Register to reply

Unit Vector

by JasonHathaway
Tags: unit, vector
Share this thread:
JasonHathaway
#1
Feb13-14, 01:36 PM
P: 77
Hi everyone,


Just wanna know how does the the unit vector become in that form:

[itex]\vec{n}=\frac{2x\vec{i}+2y\vec{j}}{\sqrt{(2x)^{2}+(2y)^{2}}}=\frac{x \vec{i}+y \vec{j}}{4}[/itex]
Phys.Org News Partner Mathematics news on Phys.org
'Moral victories' might spare you from losing again
Fair cake cutting gets its own algorithm
Effort to model Facebook yields key to famous math problem (and a prize)
olivermsun
#2
Feb13-14, 02:54 PM
P: 668
Check your definition of "unit vector."
JasonHathaway
#3
Feb13-14, 04:05 PM
P: 77
As far as I know, the unit vector or the normal vector is the vector divided by its magnitude.

But that's not what I need to know, what I need to know is the manipulation that occurred.

[itex]\vec{n}=\frac{2x\vec{i}+2y\vec{j}}{\sqrt{(2x)^{2}+(2y)^{2}}}=\frac{2(x \vec{i}+y\vec{j})}{\sqrt{4(x^{2}+y^{2}})}=\frac{2(x \vec{i}+y\vec{j})}{2\sqrt{(x^{2}+y^{2}})}=\frac{x \vec{i}+y\vec{j}}{\sqrt{x^{2}+y^{2}}}[/itex]

That's my best. :Z

mathman
#4
Feb13-14, 04:09 PM
Sci Advisor
P: 6,040
Unit Vector

Quote Quote by JasonHathaway View Post
As far as I know, the unit vector or the normal vector is the vector divided by its magnitude.

But that's not what I need to know, what I need to know is the manipulation that occurred.

[itex]\vec{n}=\frac{2x\vec{i}+2y\vec{j}}{\sqrt{(2x)^{2}+(2y)^{2}}}=\frac{2(x \vec{i}+y\vec{j})}{\sqrt{4(x^{2}+y^{2}})}=\frac{2(x \vec{i}+y\vec{j})}{2\sqrt{(x^{2}+y^{2}})}=\frac{x \vec{i}+y\vec{j}}{\sqrt{x^{2}+y^{2}}}[/itex]

That's my best. :Z
Derivation is correct.
JasonHathaway
#5
Feb13-14, 04:44 PM
P: 77
But how did it end up like this form: [itex]\frac{x \vec{i}+y \vec{j}}{4}[/itex]

And I've found something similar in Thomas Calculus:


Is [itex]y^{2} + z^{2}[/itex] equal to 1 or something? much like [itex]sin^{2}\theta + cos^{2}\theta = 1 [/itex]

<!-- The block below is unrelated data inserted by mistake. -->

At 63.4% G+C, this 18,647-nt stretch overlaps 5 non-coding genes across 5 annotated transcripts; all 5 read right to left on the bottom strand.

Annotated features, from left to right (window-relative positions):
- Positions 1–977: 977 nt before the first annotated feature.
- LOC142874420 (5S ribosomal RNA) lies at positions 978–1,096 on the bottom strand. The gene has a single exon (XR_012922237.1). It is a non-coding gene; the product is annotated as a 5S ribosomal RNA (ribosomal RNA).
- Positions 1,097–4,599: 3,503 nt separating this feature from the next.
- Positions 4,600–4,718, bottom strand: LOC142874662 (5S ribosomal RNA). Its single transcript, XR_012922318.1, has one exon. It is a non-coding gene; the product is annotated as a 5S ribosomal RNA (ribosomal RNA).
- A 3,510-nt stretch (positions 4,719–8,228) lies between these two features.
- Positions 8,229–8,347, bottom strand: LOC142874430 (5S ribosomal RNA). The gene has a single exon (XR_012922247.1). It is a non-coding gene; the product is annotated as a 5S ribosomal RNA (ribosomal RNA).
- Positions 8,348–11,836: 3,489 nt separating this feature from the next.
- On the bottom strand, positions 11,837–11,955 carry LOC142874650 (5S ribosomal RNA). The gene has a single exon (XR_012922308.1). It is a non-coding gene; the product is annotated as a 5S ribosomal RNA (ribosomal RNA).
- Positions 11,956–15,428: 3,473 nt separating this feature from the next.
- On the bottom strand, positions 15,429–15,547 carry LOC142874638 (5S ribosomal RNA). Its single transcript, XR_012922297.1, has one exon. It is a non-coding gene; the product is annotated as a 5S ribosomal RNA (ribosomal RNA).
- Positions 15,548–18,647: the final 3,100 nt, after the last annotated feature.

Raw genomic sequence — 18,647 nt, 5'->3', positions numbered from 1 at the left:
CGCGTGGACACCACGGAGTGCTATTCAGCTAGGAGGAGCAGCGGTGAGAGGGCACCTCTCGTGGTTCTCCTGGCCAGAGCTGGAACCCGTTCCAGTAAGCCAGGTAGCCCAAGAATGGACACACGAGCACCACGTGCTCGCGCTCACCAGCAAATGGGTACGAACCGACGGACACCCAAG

olivermsun
#6
Feb13-14, 06:01 PM
P: 668
You're looking for "the" unit normal vector. Normal to what?
JasonHathaway
#7
Feb14-14, 03:35 AM
P: 77
Normal to the surface [itex]2x+3y+6z=12[/itex]
olivermsun
#8
Feb14-14, 06:40 AM
P: 668
Okay, but clearly that isn't where the gradient in the original post came from. So if you want to know what happened in post #3 (why x2 + y2 = 1) then you need to state the original problem.
JasonHathaway
#9
Feb14-14, 07:41 AM
P: 77
Sorry, that's not the correct surface, but the surface is [itex]x^{2}+y^{2}=16[/itex].
But I think I've got the idea:
[itex]\vec{n}=\frac{x\vec{i}+y \vec{j}}{\sqrt{x^{2}+y^{2}}}=\frac{x\vec{i}+y\vec{j}}{\sqrt{16}}=\frac{ x\vec{i}+y\vec{j}}{4}[/itex]

right?
olivermsun
#10
Feb14-14, 08:06 AM
P: 668


Register to reply

Related Discussions
Dot product of a vector with the derivative of its unit vector Calculus & Beyond Homework 7
How do you find the coordinate of a vector with the unit vector? Linear & Abstract Algebra 1
Ev(Unit Vector) and projection of a vector in a dot product Calculus 1
How do I calculate the binormal vector without using the principal unit normal vector Calculus & Beyond Homework 1
Symbolic represenation of the unit vector and the vector General Math 11